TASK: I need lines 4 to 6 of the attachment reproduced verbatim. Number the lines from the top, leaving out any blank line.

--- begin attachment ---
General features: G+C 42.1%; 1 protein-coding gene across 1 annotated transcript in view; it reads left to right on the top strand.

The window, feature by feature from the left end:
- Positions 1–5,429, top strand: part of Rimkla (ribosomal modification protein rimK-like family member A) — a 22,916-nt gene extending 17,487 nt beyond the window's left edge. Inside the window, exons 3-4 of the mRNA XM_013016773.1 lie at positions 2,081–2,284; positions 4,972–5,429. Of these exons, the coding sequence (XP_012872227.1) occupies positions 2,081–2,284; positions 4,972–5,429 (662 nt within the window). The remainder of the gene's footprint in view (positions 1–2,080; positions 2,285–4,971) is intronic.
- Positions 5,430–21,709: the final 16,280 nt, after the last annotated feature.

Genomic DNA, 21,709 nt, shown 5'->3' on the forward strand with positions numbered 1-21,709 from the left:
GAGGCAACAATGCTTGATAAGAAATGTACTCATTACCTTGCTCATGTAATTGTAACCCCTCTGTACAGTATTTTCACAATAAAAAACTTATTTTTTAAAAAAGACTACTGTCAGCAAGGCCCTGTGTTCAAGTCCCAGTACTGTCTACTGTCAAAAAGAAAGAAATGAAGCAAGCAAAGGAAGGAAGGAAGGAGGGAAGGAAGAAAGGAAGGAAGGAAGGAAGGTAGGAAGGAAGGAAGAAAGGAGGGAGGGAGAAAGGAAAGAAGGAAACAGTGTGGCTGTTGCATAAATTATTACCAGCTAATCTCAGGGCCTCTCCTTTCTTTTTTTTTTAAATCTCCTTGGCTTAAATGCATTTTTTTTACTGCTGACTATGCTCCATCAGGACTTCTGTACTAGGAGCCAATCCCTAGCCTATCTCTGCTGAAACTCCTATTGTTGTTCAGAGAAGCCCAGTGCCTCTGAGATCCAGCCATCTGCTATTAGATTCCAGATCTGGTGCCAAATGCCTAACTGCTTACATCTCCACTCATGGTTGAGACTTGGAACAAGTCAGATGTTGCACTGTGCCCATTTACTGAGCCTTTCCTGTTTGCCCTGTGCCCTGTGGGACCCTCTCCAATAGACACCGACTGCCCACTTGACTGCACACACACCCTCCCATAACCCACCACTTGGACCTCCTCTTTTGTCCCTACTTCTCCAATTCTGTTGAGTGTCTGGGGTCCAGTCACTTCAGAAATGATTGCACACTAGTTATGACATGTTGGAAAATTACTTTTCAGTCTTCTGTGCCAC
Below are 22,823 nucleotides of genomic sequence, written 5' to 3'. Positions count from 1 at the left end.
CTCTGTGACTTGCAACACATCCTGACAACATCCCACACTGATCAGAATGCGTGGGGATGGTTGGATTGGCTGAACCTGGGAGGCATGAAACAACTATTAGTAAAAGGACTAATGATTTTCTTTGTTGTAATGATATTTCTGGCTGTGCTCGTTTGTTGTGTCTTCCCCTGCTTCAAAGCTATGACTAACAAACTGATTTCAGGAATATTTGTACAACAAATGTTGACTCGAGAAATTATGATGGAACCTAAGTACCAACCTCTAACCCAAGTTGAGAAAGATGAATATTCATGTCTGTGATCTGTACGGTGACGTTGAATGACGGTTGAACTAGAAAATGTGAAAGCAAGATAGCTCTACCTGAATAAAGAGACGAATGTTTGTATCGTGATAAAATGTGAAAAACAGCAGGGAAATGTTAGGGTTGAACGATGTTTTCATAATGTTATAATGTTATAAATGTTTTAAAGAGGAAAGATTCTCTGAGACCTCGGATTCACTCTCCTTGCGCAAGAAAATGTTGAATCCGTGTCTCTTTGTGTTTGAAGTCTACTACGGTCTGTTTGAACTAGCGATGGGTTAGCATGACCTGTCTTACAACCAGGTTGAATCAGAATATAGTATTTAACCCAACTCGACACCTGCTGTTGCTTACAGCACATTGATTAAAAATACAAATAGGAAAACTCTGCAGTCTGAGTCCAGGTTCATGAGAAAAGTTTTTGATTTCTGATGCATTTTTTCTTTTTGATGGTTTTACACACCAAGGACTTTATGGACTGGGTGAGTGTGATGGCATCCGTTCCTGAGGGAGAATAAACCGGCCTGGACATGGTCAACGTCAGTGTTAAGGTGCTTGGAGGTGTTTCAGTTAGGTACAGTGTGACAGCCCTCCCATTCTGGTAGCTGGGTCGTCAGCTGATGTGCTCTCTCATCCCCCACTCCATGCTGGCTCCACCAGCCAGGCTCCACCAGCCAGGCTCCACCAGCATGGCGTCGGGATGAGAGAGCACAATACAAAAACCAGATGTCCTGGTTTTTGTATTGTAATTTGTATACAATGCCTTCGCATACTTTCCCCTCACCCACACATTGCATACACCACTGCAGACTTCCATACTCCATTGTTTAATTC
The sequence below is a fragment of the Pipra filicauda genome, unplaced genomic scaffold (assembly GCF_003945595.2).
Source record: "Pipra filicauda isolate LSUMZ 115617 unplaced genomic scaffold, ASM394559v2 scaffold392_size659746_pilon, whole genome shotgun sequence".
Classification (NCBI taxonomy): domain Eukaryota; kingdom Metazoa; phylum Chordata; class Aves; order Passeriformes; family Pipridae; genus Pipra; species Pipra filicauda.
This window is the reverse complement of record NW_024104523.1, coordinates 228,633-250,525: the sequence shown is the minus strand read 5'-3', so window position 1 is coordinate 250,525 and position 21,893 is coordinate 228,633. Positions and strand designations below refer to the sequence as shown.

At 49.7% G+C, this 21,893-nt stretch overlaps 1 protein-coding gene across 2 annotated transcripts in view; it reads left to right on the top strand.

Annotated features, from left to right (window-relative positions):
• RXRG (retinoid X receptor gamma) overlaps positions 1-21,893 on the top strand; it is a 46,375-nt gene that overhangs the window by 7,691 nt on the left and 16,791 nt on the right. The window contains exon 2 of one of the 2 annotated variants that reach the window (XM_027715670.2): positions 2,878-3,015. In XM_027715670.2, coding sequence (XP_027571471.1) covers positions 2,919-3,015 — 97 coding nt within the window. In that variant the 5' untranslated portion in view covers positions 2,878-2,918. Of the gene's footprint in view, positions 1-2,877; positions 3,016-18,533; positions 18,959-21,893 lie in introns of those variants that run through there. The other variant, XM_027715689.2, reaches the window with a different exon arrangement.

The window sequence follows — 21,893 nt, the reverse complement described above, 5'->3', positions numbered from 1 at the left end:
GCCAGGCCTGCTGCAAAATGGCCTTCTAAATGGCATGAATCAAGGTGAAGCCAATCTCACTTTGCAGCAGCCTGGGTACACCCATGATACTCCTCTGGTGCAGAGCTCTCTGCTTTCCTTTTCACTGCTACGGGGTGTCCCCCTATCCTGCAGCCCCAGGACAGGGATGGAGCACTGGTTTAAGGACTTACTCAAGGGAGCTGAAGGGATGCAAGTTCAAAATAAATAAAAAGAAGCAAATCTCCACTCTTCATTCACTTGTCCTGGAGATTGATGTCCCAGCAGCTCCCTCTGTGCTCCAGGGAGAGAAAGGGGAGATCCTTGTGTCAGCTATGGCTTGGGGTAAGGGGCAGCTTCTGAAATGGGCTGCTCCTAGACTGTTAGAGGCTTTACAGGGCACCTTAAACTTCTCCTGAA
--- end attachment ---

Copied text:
- Positions 5,430–21,709: the final 16,280 nt, after the last annotated feature.

Genomic DNA, 21,709 nt, shown 5'->3' on the forward strand with positions numbered 1-21,709 from the left:
GAGGCAACAATGCTTGATAAGAAATGTACTCATTACCTTGCTCATGTAATTGTAACCCCTCTGTACAGTATTTTCACAATAAAAAACTTATTTTTTAAAAAAGACTACTGTCAGCAAGGCCCTGTGTTCAAGTCCCAGTACTGTCTACTGTCAAAAAGAAAGAAATGAAGCAAGCAAAGGAAGGAAGGAAGGAGGGAAGGAAGAAAGGAAGGAAGGAAGGAAGGTAGGAAGGAAGGAAGAAAGGAGGGAGGGAGAAAGGAAAGAAGGAAACAGTGTGGCTGTTGCATAAATTATTACCAGCTAATCTCAGGGCCTCTCCTTTCTTTTTTTTTTAAATCTCCTTGGCTTAAATGCATTTTTTTTACTGCTGACTATGCTCCATCAGGACTTCTGTACTAGGAGCCAATCCCTAGCCTATCTCTGCTGAAACTCCTATTGTTGTTCAGAGAAGCCCAGTGCCTCTGAGATCCAGCCATCTGCTATTAGATTCCAGATCTGGTGCCAAATGCCTAACTGCTTACATCTCCACTCATGGTTGAGACTTGGAACAAGTCAGATGTTGCACTGTGCCCATTTACTGAGCCTTTCCTGTTTGCCCTGTGCCCTGTGGGACCCTCTCCAATAGACACCGACTGCCCACTTGACTGCACACACACCCTCCCATAACCCACCACTTGGACCTCCTCTTTTGTCCCTACTTCTCCAATTCTGTTGAGTGTCTGGGGTCCAGTCACTTCAGAAATGATTGCACACTAGTTATGACATGTTGGAAAATTACTTTTCAGTCTTCTGTGCCAC